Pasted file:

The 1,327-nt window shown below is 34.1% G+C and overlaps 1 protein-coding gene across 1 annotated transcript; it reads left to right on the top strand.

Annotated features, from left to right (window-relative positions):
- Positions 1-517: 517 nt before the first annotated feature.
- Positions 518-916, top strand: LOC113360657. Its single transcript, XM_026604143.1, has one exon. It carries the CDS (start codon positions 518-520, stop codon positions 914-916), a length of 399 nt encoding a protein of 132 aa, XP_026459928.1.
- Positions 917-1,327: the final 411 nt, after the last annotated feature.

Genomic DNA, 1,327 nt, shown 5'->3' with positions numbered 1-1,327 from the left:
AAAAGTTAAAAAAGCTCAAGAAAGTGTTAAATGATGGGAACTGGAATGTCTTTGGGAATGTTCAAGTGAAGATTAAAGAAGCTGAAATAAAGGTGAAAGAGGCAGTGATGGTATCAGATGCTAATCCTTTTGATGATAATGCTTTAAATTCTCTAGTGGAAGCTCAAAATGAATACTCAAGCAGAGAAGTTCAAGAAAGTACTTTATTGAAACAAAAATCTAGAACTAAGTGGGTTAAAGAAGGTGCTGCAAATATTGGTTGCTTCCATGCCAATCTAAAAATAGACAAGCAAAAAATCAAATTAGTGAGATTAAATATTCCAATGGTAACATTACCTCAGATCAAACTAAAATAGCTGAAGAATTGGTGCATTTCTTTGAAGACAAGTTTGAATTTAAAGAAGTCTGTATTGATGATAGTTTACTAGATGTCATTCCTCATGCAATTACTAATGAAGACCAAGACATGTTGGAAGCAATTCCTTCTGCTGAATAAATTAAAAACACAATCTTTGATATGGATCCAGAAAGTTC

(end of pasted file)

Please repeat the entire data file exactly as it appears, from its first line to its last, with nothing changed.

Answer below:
The 1,327-nt window shown below is 34.1% G+C and overlaps 1 protein-coding gene across 1 annotated transcript; it reads left to right on the top strand.

Annotated features, from left to right (window-relative positions):
- Positions 1-517: 517 nt before the first annotated feature.
- Positions 518-916, top strand: LOC113360657. Its single transcript, XM_026604143.1, has one exon. It carries the CDS (start codon positions 518-520, stop codon positions 914-916), a length of 399 nt encoding a protein of 132 aa, XP_026459928.1.
- Positions 917-1,327: the final 411 nt, after the last annotated feature.

Genomic DNA, 1,327 nt, shown 5'->3' with positions numbered 1-1,327 from the left:
AAAAGTTAAAAAAGCTCAAGAAAGTGTTAAATGATGGGAACTGGAATGTCTTTGGGAATGTTCAAGTGAAGATTAAAGAAGCTGAAATAAAGGTGAAAGAGGCAGTGATGGTATCAGATGCTAATCCTTTTGATGATAATGCTTTAAATTCTCTAGTGGAAGCTCAAAATGAATACTCAAGCAGAGAAGTTCAAGAAAGTACTTTATTGAAACAAAAATCTAGAACTAAGTGGGTTAAAGAAGGTGCTGCAAATATTGGTTGCTTCCATGCCAATCTAAAAATAGACAAGCAAAAAATCAAATTAGTGAGATTAAATATTCCAATGGTAACATTACCTCAGATCAAACTAAAATAGCTGAAGAATTGGTGCATTTCTTTGAAGACAAGTTTGAATTTAAAGAAGTCTGTATTGATGATAGTTTACTAGATGTCATTCCTCATGCAATTACTAATGAAGACCAAGACATGTTGGAAGCAATTCCTTCTGCTGAATAAATTAAAAACACAATCTTTGATATGGATCCAGAAAGTTC